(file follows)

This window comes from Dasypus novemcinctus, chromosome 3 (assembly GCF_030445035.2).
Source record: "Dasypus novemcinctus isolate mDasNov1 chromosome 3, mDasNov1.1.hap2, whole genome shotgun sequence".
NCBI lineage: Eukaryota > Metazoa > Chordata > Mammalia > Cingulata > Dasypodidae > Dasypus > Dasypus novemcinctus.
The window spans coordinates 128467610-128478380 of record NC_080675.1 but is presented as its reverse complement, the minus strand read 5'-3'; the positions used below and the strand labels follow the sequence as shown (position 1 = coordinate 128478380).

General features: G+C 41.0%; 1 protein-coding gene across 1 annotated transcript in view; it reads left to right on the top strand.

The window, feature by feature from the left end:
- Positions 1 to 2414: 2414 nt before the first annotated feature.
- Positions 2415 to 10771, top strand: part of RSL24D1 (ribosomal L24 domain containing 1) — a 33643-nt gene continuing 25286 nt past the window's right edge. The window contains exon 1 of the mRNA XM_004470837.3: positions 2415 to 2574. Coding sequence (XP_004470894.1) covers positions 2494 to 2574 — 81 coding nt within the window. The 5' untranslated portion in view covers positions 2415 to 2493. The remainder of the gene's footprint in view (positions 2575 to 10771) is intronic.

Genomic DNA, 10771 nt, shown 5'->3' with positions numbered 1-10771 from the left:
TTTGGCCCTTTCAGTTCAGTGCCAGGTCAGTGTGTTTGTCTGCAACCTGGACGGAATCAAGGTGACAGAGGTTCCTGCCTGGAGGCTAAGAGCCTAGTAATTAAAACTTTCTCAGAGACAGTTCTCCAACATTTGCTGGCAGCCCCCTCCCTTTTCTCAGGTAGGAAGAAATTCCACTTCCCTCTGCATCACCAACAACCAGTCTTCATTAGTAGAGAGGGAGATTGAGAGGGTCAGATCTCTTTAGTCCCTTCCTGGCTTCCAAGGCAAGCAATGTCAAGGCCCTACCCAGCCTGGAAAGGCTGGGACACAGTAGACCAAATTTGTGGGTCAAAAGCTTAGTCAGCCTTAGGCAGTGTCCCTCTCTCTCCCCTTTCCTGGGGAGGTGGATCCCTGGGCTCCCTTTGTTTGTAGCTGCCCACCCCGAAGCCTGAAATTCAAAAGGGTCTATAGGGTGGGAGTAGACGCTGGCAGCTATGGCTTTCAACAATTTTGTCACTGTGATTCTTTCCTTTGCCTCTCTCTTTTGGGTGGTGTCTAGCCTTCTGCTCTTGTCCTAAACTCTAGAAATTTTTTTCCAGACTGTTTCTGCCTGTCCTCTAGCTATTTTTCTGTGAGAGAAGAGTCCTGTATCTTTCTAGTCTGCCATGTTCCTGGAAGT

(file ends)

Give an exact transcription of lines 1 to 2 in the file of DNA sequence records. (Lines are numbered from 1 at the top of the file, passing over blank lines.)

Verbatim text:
This window comes from Dasypus novemcinctus, chromosome 3 (assembly GCF_030445035.2).
Source record: "Dasypus novemcinctus isolate mDasNov1 chromosome 3, mDasNov1.1.hap2, whole genome shotgun sequence".